Naperville appoints first mayor emeritus

A new Pradel-less era is underway in Naperville – or not, considering he was just named mayor emeritus

All city council members said they agreed with the sentiment of recognizing Pradel and giving him a title from which to continue volunteering to represent the city at ceremonial events, as he has done so frequently for the past two decades…

The resolution creates the honorary position of “mayor emeritus” specifically for Pradel and only for as long as Steve Chirico, who proposed the position, is mayor. As mayor rmeritus, Pradel, 77, is envisioned to act as a “goodwill ambassador” for the city at ceremonial functions, and to do so without a salary or a budget…

But council member Becky Anderson said she thinks Pradel’s is a special case. He’s the city’s longest-serving mayor who also worked nearly 30 years as a police officer and became known as “Officer Friendly.” Anderson called Pradel Naperville’s “favored son.”

An interesting move that allows Pradel to do what many said was the thing he did best: be a cheerleader for Naperville. Yet, this raises two additional issues for me:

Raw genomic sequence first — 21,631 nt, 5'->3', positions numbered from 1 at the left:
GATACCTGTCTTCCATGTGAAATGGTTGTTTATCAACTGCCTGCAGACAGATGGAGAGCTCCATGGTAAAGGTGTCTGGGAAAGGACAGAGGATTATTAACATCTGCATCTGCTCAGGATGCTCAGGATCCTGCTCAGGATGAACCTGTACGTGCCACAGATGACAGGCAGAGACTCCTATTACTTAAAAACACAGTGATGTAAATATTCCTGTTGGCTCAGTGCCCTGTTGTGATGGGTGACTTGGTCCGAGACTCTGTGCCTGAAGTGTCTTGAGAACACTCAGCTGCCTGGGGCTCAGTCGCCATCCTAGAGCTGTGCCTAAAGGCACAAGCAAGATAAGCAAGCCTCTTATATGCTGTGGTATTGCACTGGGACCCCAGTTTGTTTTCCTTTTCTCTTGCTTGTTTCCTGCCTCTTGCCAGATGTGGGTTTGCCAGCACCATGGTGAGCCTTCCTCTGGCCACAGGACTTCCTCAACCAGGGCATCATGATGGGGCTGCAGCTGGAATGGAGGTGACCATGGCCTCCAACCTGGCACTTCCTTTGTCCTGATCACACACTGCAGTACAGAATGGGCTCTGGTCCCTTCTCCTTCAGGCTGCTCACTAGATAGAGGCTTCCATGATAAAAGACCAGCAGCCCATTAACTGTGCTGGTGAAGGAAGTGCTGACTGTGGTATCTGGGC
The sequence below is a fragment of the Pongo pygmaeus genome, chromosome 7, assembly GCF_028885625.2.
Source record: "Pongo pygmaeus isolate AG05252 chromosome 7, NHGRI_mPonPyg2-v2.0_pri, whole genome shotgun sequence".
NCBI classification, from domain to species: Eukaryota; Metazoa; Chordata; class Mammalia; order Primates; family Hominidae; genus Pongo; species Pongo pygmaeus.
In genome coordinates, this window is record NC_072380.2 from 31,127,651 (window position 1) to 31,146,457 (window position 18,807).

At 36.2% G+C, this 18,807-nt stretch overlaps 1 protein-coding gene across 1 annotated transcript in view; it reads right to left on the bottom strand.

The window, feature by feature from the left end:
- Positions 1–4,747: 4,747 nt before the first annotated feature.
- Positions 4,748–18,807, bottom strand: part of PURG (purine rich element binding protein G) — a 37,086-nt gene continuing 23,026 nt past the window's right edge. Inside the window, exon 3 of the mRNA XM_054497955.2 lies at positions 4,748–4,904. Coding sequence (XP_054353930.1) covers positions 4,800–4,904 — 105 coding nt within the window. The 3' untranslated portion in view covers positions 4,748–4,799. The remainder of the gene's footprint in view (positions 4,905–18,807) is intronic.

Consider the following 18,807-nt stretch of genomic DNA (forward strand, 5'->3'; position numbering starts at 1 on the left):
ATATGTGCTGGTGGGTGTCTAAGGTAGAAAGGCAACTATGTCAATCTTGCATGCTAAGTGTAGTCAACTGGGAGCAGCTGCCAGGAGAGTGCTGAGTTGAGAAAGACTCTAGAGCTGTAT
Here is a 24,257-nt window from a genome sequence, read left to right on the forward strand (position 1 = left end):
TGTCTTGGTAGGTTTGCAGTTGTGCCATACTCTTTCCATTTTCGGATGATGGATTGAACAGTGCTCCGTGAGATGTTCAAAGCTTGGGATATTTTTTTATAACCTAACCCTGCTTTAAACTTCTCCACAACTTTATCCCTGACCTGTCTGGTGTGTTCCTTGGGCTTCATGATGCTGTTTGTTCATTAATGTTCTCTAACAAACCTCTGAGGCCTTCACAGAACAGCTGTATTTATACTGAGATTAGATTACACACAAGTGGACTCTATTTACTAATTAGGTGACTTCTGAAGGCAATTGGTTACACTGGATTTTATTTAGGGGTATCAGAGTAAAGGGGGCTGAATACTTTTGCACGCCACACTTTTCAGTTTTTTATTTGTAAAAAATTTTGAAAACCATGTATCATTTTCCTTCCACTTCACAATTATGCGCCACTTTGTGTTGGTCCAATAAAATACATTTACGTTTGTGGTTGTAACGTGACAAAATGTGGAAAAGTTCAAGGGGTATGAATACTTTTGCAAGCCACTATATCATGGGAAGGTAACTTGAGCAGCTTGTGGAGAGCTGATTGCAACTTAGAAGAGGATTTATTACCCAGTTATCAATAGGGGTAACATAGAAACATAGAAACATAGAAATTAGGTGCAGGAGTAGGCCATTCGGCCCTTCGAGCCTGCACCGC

1. This could be viewed either as trying to maintain some continuity with the past (not necessarily a bad thing in a community that has been pretty successful in recent decades) or an inability to move on from the past and seize the new era.

2. Why don’t more local governments have such cheerleader/figurehead positions? This may be written into the jobs for certain people – say, mayors in certain forms of government who don’t have much power or economic development directors – but not everyone has the skills to do this. If countries have these sorts of positions – a president or prime minister who shows the public face but the real work is done elsewhere by other people – why not local governments? My first guess would be that they wouldn’t want another salary to pay.